Frontiers in Bioscience-Landmark (FBL) is published by IMR Press from Volume 26 Issue 5 (2021). Previous articles were published by another publisher on a subscription basis, and they are hosted by IMR Press on imrpress.com as a courtesy and upon agreement with Frontiers in Bioscience.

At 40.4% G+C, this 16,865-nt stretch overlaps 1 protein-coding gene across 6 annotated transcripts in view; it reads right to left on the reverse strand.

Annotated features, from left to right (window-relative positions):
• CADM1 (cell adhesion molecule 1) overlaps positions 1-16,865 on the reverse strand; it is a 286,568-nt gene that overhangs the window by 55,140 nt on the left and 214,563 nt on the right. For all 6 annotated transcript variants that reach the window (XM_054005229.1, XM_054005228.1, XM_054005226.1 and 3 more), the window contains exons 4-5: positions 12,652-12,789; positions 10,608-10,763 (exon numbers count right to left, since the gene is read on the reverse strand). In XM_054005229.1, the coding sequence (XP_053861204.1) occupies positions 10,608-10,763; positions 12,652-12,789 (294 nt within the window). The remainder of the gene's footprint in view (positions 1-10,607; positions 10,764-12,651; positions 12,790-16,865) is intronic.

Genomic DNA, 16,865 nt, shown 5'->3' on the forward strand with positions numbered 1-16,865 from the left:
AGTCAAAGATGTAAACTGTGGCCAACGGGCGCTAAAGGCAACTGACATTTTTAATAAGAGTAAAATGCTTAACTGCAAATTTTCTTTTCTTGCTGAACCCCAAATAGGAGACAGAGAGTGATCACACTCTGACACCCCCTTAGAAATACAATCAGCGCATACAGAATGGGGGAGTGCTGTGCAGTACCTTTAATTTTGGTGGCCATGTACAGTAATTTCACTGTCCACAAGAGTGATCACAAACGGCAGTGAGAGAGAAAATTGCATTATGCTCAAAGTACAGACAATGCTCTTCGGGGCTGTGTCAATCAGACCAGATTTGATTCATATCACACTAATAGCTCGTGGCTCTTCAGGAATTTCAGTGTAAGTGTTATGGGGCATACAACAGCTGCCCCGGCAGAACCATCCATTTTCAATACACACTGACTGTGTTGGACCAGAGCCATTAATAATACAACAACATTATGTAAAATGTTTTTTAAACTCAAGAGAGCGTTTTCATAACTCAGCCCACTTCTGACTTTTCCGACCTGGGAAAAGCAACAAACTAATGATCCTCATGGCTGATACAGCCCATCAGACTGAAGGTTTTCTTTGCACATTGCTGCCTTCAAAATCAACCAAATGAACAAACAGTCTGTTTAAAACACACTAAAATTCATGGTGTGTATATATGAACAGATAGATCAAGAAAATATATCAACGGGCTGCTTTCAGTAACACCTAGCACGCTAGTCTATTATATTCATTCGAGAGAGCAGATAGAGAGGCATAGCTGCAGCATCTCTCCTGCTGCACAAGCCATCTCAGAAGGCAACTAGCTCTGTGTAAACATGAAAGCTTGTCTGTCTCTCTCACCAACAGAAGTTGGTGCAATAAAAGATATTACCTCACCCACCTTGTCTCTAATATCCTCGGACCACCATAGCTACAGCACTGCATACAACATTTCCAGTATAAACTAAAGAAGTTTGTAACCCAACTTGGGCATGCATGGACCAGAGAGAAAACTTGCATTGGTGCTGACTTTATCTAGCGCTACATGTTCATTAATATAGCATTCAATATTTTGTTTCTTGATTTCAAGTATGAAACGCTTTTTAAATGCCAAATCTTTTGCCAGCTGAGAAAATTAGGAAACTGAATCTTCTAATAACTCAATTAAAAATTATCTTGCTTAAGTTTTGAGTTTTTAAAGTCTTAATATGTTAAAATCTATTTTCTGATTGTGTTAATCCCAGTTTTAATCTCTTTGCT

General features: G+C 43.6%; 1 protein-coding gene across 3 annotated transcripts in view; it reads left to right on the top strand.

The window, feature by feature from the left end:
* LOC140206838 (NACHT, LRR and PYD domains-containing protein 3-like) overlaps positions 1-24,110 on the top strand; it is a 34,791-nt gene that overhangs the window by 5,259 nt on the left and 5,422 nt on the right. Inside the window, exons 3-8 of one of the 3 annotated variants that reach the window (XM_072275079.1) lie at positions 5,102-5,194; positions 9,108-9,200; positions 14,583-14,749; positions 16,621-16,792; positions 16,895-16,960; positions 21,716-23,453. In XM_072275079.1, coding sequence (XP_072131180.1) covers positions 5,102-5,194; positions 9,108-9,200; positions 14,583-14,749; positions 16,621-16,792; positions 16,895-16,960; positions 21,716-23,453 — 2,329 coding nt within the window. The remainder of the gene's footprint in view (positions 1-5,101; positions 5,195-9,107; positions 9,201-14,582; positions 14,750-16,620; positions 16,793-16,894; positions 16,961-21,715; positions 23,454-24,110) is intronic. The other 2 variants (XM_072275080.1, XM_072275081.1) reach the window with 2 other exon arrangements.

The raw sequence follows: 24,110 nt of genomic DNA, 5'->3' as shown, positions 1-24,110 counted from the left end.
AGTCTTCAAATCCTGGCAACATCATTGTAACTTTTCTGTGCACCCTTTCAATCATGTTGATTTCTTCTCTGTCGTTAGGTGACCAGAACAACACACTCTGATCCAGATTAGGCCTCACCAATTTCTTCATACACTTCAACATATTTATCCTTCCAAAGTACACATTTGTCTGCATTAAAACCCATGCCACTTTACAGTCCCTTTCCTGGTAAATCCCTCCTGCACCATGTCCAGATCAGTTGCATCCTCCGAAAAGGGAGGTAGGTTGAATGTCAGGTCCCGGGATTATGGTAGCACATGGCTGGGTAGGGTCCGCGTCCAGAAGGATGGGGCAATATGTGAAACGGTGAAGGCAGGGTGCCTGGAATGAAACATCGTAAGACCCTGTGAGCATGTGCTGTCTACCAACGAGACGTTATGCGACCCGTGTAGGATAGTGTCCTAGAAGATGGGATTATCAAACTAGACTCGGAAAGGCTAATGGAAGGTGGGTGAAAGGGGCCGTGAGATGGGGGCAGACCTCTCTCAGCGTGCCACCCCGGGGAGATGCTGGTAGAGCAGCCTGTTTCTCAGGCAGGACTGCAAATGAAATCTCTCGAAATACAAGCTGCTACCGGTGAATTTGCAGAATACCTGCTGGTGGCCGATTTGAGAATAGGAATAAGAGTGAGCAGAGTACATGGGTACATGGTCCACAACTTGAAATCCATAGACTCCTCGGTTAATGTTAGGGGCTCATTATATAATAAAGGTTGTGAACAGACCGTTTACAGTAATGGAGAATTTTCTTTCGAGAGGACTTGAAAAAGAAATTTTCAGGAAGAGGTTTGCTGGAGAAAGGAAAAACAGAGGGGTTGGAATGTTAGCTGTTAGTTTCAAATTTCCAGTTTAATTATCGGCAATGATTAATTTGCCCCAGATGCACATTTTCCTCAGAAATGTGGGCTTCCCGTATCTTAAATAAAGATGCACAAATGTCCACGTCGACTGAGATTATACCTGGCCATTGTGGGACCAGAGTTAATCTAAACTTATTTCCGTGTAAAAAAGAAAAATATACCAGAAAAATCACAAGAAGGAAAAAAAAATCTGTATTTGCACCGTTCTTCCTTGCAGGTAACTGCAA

Tregs are involved in immune disorder during sepsis; they can lead to a Th2 immune reaction. Their inhibitory effects can help alleviate inflammatory injury, but may also cause secondary immune inhibition. Thymosin-alpha1 is a polypeptide with powerful immunomodulatory activities. Current reports have shown that Thymosin-alpha1 conferred beneficial effects to septic patients. To explore the relationship between Thymosin-alpha1 and Tregs, in this study, we investigated the changing trend in CD4+CD25+Foxp3+ T lymphocytes in a CLP septic mouse model. We also investigated the variation of apoptotic rate of CD4+CD25+ T lymphocytes, cytokine variation, and change of model survival rate when Thymosin-alpha1 intervening or not. We observed that the 72-h survival rate was improved, the percentage of CD4+CD25+Foxp3+ T lymphocytes decreased and the apoptosis rate of CD4+CD25+ T lymphocytes increased after intervention of Thymosin-alpha1. At same time the expression of pro-inflammation cytokines IL-2, TNF-alpha and anti-inflammatory cytokines IL-10 and TGF-beta were regulated. In conclusion, Thymosin-alpha1 can effectively control the inflammatory response intensity and improve the 72-h survival rate of septic mice. Regulating Tregs may be another important role of Thymosin-alpha1 conditioning the immune reaction in sepsis.